Section II opens with the poem ‘losers’, which includes a catalogue of Henry’s hospital tasks, e.g. ‘sluices corridors of dangers’, ‘throws out scabs’. In the poem ‘he mourns the loss of the news clipping of the murdered child’ Henry has a deep crisis when the newspaper photo clipping of a little girl found dead in a Chicago ditch, Elsie Paroubek, is stolen, perhaps by his room mate, along with a manuscript and money. This child figure is significant in Henry’s psyche and will resurface in his creative work as Annie Aronburg. Chevalier evokes Henry’s inner turmoil by his vocalising his various reactions to this theft – physical, psychological, spiritual. Henry is adamant he had nothing to do with Elsie’s death. Has he been ‘punished for biological thoughts’. He makes a covenant with God – but only if God returns the clipping. Henry is angry when God does not answer his prayers! In a rush of merged words he declares:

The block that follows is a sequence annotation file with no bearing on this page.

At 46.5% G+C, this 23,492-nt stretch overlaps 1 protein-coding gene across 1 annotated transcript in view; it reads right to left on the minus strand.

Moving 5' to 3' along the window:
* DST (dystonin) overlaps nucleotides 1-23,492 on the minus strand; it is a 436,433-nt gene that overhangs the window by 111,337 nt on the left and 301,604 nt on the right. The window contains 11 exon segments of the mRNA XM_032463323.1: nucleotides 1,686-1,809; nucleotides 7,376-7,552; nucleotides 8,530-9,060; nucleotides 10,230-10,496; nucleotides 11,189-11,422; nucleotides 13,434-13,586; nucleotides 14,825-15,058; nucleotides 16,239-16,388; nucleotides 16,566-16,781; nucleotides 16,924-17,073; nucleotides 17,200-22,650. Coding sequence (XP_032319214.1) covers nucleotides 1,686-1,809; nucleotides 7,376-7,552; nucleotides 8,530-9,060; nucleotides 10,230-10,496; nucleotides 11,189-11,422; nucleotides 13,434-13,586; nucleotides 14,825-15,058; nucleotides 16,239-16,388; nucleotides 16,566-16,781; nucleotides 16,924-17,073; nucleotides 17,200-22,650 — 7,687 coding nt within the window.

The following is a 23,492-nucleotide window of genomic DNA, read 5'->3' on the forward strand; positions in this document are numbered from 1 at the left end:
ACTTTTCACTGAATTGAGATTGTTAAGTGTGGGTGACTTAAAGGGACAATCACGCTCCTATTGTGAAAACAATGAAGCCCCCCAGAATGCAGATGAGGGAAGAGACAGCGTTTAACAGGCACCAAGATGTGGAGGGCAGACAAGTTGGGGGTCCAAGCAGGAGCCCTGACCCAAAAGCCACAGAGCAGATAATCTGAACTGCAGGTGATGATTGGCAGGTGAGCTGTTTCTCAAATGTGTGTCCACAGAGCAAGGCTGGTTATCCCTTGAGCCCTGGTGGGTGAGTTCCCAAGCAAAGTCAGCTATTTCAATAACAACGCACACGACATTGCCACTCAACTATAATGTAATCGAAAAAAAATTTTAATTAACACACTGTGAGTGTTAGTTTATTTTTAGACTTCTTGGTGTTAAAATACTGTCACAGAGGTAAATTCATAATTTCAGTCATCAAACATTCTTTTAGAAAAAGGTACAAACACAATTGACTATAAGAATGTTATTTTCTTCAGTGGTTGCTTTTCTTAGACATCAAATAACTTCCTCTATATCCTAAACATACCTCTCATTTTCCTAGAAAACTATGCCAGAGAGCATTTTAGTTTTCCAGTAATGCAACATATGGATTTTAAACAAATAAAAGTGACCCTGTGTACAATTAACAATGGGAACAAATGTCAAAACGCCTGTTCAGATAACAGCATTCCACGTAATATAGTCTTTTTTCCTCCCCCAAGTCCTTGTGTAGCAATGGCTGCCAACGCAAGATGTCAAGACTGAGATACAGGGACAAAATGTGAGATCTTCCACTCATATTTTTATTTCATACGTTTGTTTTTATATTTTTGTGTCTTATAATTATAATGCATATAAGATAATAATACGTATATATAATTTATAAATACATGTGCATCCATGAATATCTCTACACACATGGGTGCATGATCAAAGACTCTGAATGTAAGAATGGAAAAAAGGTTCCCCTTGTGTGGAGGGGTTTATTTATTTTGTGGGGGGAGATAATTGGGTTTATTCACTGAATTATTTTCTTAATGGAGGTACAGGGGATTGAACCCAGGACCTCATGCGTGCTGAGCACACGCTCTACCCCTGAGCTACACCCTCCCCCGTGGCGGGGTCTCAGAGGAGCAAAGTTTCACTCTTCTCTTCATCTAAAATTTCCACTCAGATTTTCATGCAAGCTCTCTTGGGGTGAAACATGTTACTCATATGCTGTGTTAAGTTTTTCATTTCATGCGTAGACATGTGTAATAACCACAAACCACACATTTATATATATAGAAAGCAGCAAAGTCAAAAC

i’ll truant his
Chevalier uses a rush of merged words, word clusterings, lists, and word play, in various texts throughout the sequence as devices to track the pulse and texture of Henry’s psyche.
As a positive strategy Henry and his one friend, Whillie, make an altar to little Elsie in Whillie’s barn. It’s a touching yet fleeting moment. They celebrate with fairy floss and icecream. Soon though the shrine is destroyed, by ‘child haters’ according to Henry. God is in Henry’s bad books again! And then when Henry is called up for service in World War I, all 5’1” of him, he is soon sent home – the day after Christmas! – for ‘failure of limbs to support success in drilling’. He sure is a ‘child of woe’. Soon he’s back working at the hospital, and in his free time rescuing newspapers, comics, statues, spectacles from the trash can, items he will store in his room and use for his art. There is a fine image of these acquisitions : ‘a nest of warm newsprint fills a bony chair’.